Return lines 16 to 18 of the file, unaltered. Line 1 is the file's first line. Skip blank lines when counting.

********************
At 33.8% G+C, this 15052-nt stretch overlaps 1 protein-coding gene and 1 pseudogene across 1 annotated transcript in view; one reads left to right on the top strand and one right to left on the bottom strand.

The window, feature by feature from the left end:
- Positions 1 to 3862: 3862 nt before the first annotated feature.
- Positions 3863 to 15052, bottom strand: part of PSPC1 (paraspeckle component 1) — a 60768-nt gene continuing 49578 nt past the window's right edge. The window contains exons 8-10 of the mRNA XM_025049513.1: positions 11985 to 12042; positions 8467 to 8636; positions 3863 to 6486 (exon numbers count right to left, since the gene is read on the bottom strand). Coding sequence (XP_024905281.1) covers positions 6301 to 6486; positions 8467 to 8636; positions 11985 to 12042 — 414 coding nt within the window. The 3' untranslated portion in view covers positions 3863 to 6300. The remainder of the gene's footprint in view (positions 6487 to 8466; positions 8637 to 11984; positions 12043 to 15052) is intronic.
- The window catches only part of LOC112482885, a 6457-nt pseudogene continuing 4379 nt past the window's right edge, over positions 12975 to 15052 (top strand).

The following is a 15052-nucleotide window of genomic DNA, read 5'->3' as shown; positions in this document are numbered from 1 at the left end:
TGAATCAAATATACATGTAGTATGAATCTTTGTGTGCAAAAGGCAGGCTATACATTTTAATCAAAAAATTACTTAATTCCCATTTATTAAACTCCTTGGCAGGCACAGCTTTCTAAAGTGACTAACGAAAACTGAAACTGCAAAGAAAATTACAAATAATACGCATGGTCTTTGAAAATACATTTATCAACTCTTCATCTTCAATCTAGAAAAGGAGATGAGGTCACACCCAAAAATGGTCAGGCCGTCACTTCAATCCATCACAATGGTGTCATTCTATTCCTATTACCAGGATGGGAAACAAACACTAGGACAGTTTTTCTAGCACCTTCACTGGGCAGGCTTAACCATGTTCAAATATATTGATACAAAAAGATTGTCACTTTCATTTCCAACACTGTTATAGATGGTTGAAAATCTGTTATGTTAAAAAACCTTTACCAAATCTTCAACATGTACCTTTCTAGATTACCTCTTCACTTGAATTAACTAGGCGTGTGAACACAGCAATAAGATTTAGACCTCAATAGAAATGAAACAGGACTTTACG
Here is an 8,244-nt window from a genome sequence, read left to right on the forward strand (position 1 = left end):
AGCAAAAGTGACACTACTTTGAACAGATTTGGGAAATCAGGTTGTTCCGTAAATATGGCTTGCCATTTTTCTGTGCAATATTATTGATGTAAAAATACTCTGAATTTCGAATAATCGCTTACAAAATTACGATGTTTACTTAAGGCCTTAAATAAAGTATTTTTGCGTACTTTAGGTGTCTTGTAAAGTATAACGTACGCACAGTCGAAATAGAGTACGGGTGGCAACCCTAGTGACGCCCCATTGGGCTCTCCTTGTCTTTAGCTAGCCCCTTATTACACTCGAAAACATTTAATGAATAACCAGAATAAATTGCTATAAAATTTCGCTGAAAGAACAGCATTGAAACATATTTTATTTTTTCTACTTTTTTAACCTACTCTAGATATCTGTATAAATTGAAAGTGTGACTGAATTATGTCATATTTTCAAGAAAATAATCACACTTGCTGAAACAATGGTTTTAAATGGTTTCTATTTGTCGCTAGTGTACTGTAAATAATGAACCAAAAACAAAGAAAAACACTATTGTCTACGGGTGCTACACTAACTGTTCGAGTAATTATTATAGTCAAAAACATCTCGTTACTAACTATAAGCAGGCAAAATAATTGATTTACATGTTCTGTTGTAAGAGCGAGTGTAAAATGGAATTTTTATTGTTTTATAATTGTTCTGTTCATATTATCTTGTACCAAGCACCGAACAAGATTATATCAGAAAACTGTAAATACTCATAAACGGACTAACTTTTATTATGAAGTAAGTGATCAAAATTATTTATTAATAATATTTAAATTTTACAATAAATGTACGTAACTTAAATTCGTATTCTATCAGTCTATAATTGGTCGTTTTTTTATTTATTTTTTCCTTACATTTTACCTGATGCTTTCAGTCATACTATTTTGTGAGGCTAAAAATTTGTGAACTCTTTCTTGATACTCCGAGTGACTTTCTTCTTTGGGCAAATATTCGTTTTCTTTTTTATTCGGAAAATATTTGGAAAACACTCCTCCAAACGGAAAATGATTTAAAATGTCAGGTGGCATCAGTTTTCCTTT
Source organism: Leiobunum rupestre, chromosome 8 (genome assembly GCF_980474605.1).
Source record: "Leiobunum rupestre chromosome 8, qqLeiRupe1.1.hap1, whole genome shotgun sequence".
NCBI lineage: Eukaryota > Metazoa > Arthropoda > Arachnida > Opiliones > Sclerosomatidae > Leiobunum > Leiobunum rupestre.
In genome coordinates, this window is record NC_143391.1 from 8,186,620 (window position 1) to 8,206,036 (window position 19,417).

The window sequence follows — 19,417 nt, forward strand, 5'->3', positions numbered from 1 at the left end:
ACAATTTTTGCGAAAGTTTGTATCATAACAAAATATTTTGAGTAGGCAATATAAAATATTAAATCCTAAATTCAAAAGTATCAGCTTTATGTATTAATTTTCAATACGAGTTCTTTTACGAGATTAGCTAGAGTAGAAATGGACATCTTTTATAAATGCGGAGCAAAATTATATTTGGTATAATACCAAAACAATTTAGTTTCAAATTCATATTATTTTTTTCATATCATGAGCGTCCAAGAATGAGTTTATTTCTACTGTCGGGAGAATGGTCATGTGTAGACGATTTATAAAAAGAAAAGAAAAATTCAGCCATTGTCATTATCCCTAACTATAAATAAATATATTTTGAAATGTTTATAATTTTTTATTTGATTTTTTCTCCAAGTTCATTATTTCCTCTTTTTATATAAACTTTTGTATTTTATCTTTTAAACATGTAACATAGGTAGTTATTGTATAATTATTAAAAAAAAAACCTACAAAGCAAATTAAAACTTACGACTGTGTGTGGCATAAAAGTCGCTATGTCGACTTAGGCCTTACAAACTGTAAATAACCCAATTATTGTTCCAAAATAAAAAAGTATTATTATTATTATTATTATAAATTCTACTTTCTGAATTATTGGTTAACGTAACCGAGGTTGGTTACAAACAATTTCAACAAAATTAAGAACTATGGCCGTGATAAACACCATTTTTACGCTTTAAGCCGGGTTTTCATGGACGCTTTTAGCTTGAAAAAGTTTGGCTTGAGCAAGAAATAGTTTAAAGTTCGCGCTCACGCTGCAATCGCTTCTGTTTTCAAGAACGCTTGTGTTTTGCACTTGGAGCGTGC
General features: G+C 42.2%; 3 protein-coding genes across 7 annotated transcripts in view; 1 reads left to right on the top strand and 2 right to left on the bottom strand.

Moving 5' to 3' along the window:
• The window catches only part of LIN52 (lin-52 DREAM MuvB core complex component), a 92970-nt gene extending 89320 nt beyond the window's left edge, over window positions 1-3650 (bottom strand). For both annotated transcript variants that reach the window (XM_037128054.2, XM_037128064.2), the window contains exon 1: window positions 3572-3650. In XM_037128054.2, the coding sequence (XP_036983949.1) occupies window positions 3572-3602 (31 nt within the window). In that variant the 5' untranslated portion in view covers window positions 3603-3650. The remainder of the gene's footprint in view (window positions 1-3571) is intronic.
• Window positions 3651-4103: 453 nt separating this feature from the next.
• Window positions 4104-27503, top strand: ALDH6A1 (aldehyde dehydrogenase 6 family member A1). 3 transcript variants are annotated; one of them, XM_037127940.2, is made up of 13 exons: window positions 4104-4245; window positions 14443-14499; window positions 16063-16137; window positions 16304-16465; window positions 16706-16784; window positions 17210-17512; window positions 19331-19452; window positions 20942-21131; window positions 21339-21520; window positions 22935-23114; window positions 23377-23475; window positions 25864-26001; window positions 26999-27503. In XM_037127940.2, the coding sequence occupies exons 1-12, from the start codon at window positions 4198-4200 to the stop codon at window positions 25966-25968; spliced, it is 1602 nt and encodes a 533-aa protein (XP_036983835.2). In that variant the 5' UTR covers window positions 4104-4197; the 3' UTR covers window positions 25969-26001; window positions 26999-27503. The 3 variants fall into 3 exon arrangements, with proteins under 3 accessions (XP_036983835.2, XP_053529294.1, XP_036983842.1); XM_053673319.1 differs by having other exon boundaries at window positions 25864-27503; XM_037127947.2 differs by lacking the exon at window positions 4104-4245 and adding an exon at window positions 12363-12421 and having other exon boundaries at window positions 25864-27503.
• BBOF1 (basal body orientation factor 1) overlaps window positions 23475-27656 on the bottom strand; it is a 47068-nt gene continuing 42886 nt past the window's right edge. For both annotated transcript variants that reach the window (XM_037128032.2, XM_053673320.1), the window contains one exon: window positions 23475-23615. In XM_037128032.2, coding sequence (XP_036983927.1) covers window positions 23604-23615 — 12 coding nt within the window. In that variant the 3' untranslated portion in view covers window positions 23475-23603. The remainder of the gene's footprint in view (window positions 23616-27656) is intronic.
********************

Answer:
General features: G+C 42.2%; 3 protein-coding genes across 7 annotated transcripts in view; 1 reads left to right on the top strand and 2 right to left on the bottom strand.

Moving 5' to 3' along the window:
• The window catches only part of LIN52 (lin-52 DREAM MuvB core complex component), a 92970-nt gene extending 89320 nt beyond the window's left edge, over window positions 1-3650 (bottom strand). For both annotated transcript variants that reach the window (XM_037128054.2, XM_037128064.2), the window contains exon 1: window positions 3572-3650. In XM_037128054.2, the coding sequence (XP_036983949.1) occupies window positions 3572-3602 (31 nt within the window). In that variant the 5' untranslated portion in view covers window positions 3603-3650. The remainder of the gene's footprint in view (window positions 1-3571) is intronic.